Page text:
John Buescher points out that “the constitution of the church … had no exclusionary provision.” John B. Beuscher, The Remarkable Life of John Murray Spear, Agitator for the Spirit Land (Notre Dame, Indiana: University of Notre Dame Press, 2006), p. 22. The congregation’s constitution may be found in: Record book of the Universalist Society, bMS 214/1 (2), Andover-Harvard Theological Library.
At the same time, the white New Bedford Universalists who controlled the congregation still harbored racial prejudice. In January, 1837, the society voted “that no transfer of pews shall be made to persons of color” (Record book of the Universalist Society, bMS 214/1 (3), Andover-Harvard Theological Library). Perhaps Nathan Johnson already owned a pew at that time; whether or not he did, after that date, no other person of color could purchase a pew.
19. Grover and Cruz.
20. New Bedford Historical Society Web site, “Mary ‘Polly’ Johnson.”
21. Grover, Fugitive’s Gibraltar, p. 138.
22. Grover and Cruz.
23. Frederick Douglass, My Bondage and Freedom (New York: Miller, Orton, and Mulligan, 1855), p. 343.
24. Frederick Douglass, Narrative of the Life of Frederick Douglass An American Slave (Boston: Anti-Slavery Office, 1849), pp. 114-115.
25. However, for an account of how Douglass’s theological views liberalized to the point of a humanistic theology, see William L. vanDeBurg, “Frederick Douglass,” in Anthony Pinn, editor, By These Hands: A Documentary History of African American Humanism (New York: New York University Press, 2001), pp. 89 ff. (Among other liberalizing influences: Douglass went to hear Unitarian minister Theodore Parker preach in 1854.) By 1870, Douglass was espousing a doctrine that placed ultimate responsibility for ending slavery and racism on humankind, rather than relying on God to intervene. For this, Douglass was accused of apostasy; one clergyman wrote, “We love Frederick Douglass, but we love God more.”
26. Beuscher, p. 171.
27. Russell E. Miller, The Larger Hope: The First Century of the Universalist Church in America, 1770-1870 (Boston: Unitarian Universalist Association, 1979), pp. 592-595.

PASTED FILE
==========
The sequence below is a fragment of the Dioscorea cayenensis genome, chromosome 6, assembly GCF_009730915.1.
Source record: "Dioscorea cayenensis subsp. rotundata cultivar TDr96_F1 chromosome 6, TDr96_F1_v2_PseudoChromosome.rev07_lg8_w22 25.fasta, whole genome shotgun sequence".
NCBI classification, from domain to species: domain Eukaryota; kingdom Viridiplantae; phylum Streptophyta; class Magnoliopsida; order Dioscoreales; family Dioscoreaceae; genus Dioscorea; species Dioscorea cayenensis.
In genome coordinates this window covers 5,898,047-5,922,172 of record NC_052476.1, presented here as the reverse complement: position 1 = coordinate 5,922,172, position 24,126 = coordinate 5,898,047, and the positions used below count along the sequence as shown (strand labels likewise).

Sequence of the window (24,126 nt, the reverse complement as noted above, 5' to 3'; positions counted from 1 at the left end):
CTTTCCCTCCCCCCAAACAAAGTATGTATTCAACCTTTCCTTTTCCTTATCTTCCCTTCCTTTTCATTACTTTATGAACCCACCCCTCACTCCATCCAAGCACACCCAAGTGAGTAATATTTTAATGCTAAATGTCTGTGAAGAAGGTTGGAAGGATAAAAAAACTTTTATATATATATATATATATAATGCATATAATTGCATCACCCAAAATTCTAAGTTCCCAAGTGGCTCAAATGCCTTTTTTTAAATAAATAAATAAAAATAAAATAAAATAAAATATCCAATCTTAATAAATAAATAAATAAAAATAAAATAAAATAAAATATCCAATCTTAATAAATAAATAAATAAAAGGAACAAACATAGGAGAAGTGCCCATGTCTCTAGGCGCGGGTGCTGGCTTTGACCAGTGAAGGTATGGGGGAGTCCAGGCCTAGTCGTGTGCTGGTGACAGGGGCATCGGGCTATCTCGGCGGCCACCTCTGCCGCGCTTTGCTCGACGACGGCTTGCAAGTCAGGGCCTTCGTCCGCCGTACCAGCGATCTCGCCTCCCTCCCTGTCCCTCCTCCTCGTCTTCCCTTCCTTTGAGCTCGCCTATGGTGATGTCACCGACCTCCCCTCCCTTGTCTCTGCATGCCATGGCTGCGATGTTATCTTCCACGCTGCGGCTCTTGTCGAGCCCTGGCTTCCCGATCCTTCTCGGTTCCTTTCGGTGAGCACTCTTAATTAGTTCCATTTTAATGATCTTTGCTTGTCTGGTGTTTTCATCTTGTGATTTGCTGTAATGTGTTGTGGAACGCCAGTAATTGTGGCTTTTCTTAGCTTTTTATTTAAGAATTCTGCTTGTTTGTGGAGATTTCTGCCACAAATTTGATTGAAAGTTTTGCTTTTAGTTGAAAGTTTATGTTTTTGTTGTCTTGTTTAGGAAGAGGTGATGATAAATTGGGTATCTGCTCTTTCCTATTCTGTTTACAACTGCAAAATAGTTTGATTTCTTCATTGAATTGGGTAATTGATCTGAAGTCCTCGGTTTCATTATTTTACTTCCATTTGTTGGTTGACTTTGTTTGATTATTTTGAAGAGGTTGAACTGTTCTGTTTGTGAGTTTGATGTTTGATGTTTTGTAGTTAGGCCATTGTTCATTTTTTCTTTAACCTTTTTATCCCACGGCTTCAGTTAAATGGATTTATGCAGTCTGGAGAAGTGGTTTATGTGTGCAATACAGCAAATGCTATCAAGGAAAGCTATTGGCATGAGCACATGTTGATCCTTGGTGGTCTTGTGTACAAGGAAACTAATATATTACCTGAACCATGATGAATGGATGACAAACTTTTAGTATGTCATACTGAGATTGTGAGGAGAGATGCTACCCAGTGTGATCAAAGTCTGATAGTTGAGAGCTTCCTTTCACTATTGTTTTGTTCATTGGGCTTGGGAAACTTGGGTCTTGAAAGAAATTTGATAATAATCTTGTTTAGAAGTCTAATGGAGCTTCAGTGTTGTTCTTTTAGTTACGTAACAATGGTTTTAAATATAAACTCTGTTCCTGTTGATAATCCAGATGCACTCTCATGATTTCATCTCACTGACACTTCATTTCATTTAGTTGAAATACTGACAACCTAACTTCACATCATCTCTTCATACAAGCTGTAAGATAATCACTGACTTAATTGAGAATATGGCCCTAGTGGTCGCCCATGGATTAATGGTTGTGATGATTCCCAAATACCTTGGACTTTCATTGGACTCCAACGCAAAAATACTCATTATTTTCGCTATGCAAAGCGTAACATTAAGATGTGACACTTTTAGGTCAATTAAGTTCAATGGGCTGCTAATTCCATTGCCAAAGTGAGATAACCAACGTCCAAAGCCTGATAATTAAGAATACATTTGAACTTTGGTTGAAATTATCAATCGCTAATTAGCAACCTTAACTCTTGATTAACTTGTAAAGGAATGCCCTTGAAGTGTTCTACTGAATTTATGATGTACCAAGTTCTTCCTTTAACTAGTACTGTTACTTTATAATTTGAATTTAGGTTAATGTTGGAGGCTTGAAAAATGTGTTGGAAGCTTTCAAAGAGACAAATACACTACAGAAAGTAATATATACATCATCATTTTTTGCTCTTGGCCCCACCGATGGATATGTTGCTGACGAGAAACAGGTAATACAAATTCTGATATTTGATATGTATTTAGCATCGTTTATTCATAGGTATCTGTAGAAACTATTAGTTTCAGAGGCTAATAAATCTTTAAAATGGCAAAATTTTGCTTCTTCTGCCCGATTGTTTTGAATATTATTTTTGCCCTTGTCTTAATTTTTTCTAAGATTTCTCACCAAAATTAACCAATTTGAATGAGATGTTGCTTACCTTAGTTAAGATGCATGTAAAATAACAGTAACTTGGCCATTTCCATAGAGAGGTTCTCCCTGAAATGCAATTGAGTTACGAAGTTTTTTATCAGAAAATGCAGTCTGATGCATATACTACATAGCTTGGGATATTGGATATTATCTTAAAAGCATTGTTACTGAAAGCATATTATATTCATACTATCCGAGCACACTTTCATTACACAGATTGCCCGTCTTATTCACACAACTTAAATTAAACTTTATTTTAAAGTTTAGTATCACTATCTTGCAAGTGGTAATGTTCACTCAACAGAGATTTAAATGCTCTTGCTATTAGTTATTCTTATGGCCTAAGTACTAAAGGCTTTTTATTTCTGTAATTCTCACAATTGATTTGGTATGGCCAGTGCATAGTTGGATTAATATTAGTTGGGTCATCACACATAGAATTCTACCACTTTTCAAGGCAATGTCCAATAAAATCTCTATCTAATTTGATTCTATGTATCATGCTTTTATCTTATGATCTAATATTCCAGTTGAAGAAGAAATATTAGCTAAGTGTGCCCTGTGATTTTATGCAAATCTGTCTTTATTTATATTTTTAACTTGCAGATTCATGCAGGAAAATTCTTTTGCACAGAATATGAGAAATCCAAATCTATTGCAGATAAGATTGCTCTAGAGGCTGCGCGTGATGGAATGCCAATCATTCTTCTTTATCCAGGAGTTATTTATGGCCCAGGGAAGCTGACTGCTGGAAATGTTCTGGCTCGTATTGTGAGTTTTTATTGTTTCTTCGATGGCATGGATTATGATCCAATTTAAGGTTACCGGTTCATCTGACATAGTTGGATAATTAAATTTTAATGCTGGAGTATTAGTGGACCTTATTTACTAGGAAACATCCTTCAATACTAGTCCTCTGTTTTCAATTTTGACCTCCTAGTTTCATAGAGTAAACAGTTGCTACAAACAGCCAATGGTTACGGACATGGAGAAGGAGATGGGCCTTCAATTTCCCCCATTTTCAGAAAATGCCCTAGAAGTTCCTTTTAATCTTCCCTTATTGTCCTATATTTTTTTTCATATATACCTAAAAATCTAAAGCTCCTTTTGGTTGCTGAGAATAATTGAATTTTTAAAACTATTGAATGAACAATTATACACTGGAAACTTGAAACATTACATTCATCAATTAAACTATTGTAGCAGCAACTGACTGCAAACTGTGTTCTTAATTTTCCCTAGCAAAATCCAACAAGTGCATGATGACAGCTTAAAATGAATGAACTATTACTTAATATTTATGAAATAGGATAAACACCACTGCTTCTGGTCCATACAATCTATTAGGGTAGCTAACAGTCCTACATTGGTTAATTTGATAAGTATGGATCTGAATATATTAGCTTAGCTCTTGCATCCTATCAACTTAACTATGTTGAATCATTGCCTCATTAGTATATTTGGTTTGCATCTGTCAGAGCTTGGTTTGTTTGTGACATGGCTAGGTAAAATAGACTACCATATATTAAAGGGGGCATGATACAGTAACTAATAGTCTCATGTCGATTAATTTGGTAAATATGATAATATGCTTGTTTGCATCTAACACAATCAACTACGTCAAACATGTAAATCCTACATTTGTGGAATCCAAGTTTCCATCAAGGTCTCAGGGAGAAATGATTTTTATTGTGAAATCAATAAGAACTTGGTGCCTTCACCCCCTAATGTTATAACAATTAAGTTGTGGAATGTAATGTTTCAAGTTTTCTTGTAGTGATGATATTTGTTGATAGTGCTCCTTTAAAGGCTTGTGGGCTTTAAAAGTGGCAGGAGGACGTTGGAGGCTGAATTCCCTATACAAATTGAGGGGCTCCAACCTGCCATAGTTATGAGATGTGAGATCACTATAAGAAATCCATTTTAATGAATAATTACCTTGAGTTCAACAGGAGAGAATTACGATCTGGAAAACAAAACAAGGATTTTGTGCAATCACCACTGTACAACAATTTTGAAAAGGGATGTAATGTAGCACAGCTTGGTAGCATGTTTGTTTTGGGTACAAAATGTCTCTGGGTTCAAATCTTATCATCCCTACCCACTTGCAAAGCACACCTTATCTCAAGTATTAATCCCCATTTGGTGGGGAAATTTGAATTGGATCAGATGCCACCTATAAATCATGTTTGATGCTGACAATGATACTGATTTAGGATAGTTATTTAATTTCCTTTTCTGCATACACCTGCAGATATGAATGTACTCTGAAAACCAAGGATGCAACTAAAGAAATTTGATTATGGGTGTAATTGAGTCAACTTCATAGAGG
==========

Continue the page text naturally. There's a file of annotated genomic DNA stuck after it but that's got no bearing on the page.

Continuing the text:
28. Harper, p. 12.
29. Grover, Fugitive’s Gibraltar, p. 209.
30. “On a September day in 1848 a black man was walking near the San Francisco docks, when a white man who had just disembarked from a ship called to him to carry his luggage. The black cast him an indignant glance and walked away. After he had gone a few steps, he turned around and, drawing a small bag from his bosom, he said, ‘Do you think I’ll lug trunks when I can get that much in one day?’ The sack of gold that he displayed was estimated by the white man to be worth more than one hundred dollars.” Rudolph M. Lapp, Blacks in Gold Rush California (New Haven, Conn.: Yale University Press, 1977), p. 12.
31. Passenger lists from the New York Herald of April 7, 1849, excerpted on “California Bound SF Genealogy” Web site, http://www.sfgenealogy.com/californiabound/cb092.htm accessed Feb. 12, 2016.
Nathan Johnson is also listed as a passenger aboard the ship America from New Bedford, Mass., departed April 3, 1849, Charles Warren Haskins, The Argonauts of California (New York: Fords, Howard & Hulbert, 1890), pp. 468-469. Haskins lists 35,000 people who were “the first to venture forth in the search for gold.”
For more about the voyage of the ship America, see the Sea Captains — Ship Passengers: The Maritime Heritage Project Web site, “San Francisco 1800-1899, Charles P. Seabury,” http://www.maritimeheritage.org/captains/seaburyCharles.html accessed Feb. 12, 2016. This Web site states that the log book for this voyage is now in the New Bedford Whaling Museum. The log book takes note that a black preacher was on board who led services on April 8, and that many of those attending the service were also black.